Every December, Smith brings an ensemble of family and friends onstage with her for a holiday review. This year’s edition takes place at Monte’s Showbar in Dartmouth on Dec 15. “We're known to be a musical family, I tell people all the time. So in the outset, we kind of were just like: ‘Alright, let's just put it all on stage and really bring the family experience to people—and what better time than at Christmas,’” she says. The 2022 edition of the annual show will also act as the live debut for the new EP. “We play a bunch of [songs] that we would have sang as kids growing up, with our parents at church, and put them all in the show, and kind of just bring that little bit of cultural experience to people who come to the show,” Smith adds. “We just kept it going because people are always like, ‘Oh, if you do it again, we'll come back.’”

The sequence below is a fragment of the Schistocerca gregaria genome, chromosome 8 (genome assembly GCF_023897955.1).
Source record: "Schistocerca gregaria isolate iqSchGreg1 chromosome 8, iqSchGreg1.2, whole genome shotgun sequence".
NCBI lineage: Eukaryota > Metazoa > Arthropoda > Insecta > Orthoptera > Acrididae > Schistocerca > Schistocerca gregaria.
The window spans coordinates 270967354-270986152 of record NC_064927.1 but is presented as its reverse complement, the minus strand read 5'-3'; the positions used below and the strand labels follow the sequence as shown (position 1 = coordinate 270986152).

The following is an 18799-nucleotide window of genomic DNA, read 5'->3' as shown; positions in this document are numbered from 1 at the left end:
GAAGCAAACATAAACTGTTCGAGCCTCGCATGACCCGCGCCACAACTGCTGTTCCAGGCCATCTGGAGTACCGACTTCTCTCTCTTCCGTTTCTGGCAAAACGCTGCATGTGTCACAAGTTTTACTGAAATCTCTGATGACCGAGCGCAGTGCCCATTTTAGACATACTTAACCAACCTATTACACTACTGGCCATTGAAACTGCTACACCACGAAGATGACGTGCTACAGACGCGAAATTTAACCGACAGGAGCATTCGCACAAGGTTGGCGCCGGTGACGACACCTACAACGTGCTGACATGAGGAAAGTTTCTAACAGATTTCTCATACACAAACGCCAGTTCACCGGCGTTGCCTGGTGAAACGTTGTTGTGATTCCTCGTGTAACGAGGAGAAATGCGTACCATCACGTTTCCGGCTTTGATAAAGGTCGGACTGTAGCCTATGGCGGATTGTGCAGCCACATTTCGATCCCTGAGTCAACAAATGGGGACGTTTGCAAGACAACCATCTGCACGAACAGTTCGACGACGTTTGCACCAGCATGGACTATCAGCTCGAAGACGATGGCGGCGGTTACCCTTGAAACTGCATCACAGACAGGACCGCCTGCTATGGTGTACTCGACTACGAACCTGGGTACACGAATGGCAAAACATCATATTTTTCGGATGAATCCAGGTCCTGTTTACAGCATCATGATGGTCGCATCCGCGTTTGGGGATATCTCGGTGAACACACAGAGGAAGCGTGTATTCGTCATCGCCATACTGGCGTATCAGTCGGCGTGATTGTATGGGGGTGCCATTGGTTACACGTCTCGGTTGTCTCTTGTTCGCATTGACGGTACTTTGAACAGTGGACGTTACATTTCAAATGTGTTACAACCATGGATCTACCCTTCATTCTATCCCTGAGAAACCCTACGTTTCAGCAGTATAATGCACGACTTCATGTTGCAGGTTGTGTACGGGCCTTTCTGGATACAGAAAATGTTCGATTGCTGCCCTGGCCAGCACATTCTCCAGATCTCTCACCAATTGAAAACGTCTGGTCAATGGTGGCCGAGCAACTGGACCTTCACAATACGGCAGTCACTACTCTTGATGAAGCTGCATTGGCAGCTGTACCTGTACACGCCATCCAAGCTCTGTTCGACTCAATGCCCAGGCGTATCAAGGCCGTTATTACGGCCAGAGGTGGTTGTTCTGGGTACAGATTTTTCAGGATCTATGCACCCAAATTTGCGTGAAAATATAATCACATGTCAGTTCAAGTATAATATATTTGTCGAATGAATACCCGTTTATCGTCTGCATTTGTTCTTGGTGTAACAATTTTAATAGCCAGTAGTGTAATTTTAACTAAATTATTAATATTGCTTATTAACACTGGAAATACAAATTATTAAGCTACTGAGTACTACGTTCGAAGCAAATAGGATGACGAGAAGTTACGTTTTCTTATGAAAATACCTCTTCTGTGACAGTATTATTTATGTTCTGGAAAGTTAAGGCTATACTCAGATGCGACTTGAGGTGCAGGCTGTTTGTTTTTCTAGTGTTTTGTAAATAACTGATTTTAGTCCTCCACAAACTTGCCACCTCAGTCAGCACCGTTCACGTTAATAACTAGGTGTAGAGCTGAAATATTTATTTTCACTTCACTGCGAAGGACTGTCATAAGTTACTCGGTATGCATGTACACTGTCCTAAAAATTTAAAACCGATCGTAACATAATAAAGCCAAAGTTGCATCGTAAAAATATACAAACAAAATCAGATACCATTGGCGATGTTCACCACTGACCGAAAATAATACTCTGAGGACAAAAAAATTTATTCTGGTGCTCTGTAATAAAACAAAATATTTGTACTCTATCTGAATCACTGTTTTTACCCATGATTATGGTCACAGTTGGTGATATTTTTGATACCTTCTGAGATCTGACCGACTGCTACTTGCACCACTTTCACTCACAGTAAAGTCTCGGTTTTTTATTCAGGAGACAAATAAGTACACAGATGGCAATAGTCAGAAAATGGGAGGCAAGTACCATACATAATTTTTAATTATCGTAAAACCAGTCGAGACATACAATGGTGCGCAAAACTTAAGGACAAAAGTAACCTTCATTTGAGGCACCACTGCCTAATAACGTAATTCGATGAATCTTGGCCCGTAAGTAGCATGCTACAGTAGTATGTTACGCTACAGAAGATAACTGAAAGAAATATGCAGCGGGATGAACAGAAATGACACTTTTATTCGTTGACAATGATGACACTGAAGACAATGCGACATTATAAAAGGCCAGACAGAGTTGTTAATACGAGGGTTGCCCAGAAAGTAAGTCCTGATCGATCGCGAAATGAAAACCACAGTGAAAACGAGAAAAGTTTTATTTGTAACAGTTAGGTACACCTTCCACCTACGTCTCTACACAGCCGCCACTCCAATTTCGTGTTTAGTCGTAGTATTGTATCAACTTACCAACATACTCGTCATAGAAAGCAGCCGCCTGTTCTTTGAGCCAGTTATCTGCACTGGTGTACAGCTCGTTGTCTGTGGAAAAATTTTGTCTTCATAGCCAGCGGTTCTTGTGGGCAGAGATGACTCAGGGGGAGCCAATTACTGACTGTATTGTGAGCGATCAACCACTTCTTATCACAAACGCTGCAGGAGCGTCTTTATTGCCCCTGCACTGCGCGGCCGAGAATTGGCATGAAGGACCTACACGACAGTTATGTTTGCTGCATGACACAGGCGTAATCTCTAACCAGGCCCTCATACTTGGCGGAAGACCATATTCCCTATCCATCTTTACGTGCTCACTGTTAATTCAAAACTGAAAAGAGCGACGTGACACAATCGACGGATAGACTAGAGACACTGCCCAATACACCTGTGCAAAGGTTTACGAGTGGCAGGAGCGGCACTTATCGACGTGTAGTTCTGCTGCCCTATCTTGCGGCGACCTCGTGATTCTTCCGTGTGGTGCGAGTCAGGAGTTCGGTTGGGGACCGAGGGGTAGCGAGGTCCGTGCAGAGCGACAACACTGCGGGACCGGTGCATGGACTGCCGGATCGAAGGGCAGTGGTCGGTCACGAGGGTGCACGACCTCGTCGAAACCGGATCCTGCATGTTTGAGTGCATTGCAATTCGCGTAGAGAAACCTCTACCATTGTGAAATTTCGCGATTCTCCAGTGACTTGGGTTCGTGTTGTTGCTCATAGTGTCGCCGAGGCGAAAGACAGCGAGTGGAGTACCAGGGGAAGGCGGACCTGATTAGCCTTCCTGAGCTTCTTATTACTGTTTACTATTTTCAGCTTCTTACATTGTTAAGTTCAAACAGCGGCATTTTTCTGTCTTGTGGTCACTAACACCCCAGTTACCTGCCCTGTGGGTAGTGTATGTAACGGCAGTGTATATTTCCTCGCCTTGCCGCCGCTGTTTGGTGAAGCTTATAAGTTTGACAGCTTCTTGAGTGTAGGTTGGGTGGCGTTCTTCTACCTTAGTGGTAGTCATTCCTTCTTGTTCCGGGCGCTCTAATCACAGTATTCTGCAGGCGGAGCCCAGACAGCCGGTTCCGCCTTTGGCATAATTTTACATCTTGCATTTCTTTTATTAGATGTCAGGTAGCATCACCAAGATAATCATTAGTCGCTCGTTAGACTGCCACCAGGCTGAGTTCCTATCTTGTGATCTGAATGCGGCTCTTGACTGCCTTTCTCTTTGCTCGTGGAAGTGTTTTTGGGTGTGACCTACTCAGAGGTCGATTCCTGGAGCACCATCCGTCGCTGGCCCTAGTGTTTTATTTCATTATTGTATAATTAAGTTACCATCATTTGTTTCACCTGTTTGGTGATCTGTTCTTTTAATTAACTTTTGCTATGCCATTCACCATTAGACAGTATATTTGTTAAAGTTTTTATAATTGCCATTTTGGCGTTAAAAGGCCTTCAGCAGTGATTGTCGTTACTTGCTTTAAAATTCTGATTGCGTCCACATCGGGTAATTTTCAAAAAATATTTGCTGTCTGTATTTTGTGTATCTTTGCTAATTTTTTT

click to enlarge A tale of two Christmas albums
Meaghan Downey

When asked what her own entry into the Christmas music cannon brings, Smith says: “Just different types of stories, perspectives. Musically, it's a little non-traditional in terms of what people think Christmas music sounds like. It's kind of just my own spin on these songs. And you know, I guess if I could say the one thing that was missing, I don't want to say it but I’ll say it anyway: I guess it's just, like, Reeny’s take on it.”